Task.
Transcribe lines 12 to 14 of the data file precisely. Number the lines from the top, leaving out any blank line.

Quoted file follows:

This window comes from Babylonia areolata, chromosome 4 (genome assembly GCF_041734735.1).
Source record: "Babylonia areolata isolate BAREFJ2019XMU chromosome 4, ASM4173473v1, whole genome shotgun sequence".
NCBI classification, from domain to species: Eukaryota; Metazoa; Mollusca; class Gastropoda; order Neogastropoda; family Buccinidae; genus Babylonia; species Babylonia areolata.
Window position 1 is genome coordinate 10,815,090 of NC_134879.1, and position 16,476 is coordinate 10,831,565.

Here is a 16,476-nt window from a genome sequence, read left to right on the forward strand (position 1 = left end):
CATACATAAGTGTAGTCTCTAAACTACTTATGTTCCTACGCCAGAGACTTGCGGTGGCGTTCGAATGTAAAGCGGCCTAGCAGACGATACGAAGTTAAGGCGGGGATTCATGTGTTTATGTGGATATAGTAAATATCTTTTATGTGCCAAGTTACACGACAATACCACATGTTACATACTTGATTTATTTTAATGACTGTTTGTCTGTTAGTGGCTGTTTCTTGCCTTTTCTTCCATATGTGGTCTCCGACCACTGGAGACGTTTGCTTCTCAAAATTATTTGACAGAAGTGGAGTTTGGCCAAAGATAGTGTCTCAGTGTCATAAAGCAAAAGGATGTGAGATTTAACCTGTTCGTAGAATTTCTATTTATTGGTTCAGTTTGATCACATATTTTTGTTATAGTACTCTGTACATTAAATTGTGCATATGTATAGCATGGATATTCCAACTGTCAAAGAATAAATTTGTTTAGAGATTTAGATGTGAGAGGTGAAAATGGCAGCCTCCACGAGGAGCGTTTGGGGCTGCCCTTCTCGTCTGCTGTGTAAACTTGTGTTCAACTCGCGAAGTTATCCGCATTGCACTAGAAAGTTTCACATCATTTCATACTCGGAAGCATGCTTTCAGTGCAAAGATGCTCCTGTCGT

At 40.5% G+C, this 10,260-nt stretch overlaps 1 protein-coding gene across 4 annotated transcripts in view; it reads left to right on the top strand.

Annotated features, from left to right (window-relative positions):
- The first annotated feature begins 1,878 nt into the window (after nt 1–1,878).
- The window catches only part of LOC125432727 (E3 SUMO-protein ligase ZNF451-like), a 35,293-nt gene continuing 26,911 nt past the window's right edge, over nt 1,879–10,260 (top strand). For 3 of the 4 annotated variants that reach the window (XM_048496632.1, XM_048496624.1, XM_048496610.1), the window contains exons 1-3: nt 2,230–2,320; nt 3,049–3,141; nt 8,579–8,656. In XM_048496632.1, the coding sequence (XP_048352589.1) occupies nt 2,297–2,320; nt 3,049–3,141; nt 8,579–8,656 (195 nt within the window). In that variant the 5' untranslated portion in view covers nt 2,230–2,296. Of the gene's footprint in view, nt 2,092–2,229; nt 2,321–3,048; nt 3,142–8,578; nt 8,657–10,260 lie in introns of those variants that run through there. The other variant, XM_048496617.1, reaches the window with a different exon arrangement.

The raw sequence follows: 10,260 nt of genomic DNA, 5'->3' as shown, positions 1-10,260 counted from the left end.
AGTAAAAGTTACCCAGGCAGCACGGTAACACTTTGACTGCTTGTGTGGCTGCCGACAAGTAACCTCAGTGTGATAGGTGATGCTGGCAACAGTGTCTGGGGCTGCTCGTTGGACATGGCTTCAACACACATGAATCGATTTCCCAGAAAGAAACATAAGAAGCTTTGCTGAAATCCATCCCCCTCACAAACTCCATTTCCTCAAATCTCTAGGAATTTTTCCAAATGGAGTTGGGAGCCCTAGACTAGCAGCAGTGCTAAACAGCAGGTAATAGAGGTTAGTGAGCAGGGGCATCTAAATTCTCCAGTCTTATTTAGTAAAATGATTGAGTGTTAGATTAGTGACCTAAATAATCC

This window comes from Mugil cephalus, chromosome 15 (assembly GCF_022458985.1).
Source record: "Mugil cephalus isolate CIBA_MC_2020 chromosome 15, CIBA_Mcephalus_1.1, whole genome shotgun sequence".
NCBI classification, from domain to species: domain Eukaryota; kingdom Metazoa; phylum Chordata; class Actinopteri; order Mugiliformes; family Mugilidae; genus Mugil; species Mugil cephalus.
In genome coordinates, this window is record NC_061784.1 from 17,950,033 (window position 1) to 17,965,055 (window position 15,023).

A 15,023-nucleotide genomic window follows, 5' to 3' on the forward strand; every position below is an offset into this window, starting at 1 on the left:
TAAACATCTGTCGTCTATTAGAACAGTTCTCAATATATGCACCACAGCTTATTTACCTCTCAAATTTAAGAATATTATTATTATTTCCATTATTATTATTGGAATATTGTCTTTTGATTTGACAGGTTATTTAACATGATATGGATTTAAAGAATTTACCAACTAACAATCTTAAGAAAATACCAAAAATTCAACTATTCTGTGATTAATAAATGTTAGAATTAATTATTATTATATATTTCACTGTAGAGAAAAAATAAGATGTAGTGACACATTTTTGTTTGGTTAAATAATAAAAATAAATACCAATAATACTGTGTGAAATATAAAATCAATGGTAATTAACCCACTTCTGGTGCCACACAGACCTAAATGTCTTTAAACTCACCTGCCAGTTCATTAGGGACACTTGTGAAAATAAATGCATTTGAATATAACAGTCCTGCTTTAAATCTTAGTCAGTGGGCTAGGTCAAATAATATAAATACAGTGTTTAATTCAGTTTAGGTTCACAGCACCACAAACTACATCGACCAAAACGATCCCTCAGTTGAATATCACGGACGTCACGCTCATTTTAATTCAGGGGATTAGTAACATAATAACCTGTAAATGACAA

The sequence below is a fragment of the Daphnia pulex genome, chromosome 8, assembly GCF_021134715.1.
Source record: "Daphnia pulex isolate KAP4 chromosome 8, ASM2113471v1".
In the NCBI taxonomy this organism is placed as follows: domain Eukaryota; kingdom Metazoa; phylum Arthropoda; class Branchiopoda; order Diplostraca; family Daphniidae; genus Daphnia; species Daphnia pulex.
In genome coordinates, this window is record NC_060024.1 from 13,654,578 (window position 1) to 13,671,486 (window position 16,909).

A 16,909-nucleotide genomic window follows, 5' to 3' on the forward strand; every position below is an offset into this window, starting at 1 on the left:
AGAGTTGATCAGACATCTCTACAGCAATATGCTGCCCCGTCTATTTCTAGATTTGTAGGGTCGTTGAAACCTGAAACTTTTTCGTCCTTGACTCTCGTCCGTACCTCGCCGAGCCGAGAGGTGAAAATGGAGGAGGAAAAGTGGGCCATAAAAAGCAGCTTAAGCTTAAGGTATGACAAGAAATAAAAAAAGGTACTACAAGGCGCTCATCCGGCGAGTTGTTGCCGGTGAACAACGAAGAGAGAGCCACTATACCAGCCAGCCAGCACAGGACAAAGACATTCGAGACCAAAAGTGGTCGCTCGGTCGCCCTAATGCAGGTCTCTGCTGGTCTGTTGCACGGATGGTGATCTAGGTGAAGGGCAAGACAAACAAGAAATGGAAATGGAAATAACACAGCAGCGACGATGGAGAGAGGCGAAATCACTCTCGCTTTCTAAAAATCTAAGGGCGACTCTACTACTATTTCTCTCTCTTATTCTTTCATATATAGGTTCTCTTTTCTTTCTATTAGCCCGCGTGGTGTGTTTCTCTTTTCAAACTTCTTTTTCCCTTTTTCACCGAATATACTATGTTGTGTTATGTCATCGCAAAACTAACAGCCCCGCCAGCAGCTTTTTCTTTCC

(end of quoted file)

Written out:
AGTAAAAGTTACCCAGGCAGCACGGTAACACTTTGACTGCTTGTGTGGCTGCCGACAAGTAACCTCAGTGTGATAGGTGATGCTGGCAACAGTGTCTGGGGCTGCTCGTTGGACATGGCTTCAACACACATGAATCGATTTCCCAGAAAGAAACATAAGAAGCTTTGCTGAAATCCATCCCCCTCACAAACTCCATTTCCTCAAATCTCTAGGAATTTTTCCAAATGGAGTTGGGAGCCCTAGACTAGCAGCAGTGCTAAACAGCAGGTAATAGAGGTTAGTGAGCAGGGGCATCTAAATTCTCCAGTCTTATTTAGTAAAATGATTGAGTGTTAGATTAGTGACCTAAATAATCC

This window comes from Mugil cephalus, chromosome 15 (assembly GCF_022458985.1).
Source record: "Mugil cephalus isolate CIBA_MC_2020 chromosome 15, CIBA_Mcephalus_1.1, whole genome shotgun sequence".